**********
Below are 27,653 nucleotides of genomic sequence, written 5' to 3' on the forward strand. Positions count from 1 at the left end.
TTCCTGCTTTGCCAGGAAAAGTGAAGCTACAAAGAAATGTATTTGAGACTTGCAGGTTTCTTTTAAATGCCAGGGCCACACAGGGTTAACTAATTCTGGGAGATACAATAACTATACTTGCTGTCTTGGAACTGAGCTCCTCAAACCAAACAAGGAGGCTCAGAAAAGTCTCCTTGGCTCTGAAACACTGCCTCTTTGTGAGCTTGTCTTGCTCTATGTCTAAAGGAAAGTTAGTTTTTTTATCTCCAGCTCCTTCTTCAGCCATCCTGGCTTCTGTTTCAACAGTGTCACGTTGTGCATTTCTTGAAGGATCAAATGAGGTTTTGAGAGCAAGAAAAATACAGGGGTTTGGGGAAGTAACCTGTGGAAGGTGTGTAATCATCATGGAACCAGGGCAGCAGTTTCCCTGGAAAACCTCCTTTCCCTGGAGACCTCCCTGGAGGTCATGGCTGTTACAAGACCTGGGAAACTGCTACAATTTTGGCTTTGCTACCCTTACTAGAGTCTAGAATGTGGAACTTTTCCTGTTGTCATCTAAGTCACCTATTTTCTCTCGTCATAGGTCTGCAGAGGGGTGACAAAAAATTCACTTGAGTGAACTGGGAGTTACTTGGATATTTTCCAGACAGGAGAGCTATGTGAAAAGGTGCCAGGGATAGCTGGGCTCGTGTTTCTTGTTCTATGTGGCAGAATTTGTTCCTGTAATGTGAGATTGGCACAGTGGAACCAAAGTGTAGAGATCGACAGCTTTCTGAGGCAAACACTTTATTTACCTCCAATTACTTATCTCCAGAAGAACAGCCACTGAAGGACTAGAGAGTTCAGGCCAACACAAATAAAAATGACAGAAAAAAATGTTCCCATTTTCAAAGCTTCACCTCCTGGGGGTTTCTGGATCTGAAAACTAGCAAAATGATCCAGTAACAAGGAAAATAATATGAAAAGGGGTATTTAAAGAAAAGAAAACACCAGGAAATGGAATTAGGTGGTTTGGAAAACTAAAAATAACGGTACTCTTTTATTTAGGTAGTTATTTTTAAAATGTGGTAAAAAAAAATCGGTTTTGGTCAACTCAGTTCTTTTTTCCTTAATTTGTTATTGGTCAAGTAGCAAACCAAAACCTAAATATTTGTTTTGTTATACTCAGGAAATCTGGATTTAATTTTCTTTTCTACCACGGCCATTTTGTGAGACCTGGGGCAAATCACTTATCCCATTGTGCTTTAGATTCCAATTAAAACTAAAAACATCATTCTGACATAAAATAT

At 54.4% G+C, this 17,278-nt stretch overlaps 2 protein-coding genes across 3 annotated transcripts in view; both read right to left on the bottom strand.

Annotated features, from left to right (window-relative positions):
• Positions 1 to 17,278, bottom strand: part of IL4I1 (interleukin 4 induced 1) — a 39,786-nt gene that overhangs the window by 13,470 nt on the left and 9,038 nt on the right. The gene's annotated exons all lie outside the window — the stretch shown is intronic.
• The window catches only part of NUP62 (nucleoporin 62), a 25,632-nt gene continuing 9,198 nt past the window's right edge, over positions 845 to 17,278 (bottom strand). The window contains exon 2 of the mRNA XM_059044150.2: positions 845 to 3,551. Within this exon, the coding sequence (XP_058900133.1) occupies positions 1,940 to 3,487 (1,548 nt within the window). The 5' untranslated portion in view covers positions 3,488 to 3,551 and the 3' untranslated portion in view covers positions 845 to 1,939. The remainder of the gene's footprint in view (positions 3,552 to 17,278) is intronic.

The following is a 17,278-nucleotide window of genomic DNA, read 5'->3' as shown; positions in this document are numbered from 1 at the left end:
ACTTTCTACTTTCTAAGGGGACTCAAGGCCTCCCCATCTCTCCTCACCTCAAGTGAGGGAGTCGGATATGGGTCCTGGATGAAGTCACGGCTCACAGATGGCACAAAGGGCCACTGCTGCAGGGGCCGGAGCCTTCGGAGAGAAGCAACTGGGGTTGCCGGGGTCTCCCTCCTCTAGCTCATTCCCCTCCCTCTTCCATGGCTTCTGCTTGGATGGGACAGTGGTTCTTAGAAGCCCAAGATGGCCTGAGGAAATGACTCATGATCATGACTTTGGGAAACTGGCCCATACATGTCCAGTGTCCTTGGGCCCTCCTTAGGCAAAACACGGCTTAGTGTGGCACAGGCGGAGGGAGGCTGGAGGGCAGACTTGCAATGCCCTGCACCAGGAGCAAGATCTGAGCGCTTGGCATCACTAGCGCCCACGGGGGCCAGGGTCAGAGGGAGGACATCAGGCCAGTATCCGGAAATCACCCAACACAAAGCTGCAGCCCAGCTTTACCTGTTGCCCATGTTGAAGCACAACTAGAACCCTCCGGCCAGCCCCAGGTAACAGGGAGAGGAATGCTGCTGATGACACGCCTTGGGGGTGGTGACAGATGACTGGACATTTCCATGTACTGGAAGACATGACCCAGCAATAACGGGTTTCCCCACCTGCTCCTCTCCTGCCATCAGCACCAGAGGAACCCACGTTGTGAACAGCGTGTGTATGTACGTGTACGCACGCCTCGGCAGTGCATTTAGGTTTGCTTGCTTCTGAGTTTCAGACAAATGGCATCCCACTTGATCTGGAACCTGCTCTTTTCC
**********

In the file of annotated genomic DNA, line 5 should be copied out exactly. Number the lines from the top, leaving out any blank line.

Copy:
• Positions 1 to 17,278, bottom strand: part of IL4I1 (interleukin 4 induced 1) — a 39,786-nt gene that overhangs the window by 13,470 nt on the left and 9,038 nt on the right. The gene's annotated exons all lie outside the window — the stretch shown is intronic.